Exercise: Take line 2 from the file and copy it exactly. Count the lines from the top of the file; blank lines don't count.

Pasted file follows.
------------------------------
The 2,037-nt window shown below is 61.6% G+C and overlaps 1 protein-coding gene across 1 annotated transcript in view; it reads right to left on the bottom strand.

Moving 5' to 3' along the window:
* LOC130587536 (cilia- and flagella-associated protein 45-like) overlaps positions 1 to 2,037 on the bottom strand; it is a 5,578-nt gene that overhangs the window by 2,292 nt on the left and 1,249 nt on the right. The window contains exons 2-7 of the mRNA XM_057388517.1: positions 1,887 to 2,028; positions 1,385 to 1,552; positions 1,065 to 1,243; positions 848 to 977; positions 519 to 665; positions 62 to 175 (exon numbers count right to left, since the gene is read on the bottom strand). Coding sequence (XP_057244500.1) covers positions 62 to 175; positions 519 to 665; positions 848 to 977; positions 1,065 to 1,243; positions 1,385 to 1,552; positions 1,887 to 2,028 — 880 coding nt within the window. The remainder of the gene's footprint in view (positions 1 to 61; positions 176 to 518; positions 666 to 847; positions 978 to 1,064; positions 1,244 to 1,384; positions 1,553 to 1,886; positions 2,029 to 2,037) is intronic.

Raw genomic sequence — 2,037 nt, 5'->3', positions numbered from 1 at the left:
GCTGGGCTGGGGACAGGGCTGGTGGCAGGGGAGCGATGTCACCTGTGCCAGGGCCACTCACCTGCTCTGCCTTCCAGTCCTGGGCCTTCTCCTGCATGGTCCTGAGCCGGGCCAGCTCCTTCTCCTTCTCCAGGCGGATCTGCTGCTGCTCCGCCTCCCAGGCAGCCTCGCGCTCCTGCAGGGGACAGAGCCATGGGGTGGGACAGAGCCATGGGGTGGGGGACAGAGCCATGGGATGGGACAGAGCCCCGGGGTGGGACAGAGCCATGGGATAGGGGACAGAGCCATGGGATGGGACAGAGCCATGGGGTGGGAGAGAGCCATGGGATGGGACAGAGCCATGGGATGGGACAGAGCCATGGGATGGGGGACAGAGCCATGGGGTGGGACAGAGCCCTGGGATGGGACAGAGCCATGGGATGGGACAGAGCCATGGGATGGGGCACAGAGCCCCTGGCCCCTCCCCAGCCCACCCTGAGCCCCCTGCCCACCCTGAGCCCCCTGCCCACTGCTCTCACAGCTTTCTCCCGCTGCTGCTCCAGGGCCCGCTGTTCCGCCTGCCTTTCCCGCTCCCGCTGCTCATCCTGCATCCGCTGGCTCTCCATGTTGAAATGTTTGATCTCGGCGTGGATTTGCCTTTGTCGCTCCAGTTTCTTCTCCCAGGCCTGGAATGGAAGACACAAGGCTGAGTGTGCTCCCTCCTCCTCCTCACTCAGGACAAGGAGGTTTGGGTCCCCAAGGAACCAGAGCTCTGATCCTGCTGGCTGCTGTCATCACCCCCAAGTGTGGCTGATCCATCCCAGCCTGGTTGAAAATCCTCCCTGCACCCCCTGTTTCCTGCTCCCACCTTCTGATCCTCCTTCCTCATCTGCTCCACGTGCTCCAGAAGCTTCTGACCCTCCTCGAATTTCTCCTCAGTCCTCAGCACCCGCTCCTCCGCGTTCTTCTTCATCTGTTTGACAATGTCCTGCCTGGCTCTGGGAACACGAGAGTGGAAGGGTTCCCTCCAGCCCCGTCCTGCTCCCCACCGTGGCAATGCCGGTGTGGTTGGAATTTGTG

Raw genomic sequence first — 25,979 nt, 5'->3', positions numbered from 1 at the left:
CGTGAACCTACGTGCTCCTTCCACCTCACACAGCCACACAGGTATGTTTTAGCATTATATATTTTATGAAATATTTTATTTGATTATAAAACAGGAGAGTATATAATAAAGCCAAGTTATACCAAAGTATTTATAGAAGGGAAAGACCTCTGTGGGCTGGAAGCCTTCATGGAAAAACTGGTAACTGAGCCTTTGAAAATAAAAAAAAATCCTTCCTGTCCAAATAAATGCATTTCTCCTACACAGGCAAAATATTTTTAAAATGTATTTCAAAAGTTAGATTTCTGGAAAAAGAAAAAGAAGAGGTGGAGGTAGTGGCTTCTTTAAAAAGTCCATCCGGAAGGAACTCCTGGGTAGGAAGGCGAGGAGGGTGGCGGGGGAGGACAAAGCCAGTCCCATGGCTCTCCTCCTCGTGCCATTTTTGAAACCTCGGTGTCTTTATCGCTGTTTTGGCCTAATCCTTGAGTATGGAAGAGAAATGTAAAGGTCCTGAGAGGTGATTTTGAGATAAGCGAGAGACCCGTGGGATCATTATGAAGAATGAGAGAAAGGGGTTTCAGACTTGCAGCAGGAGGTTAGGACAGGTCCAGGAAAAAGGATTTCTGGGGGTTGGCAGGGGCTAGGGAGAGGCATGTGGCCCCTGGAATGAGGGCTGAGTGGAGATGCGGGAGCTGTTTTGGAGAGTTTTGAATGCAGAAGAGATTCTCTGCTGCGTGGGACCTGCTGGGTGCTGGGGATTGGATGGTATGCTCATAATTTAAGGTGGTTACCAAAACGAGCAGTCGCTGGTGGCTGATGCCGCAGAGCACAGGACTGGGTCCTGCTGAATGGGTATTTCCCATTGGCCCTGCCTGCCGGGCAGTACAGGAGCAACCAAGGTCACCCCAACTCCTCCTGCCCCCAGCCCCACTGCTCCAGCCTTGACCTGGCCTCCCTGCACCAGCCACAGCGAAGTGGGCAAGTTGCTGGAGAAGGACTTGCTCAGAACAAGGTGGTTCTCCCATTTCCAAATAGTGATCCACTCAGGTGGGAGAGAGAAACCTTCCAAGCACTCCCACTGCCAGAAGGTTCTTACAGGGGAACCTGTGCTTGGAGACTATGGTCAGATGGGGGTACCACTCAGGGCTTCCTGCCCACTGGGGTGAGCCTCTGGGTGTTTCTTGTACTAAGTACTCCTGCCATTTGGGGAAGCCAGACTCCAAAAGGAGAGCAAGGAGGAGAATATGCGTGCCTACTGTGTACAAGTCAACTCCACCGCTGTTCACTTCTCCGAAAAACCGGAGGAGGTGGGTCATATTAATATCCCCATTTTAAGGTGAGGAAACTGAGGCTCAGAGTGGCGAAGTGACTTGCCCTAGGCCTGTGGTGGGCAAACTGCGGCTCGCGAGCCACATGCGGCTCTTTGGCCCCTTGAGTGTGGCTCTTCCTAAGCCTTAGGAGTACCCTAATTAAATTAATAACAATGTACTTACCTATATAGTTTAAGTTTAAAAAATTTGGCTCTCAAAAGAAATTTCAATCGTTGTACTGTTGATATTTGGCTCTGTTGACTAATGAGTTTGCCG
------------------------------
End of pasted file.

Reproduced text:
Moving 5' to 3' along the window: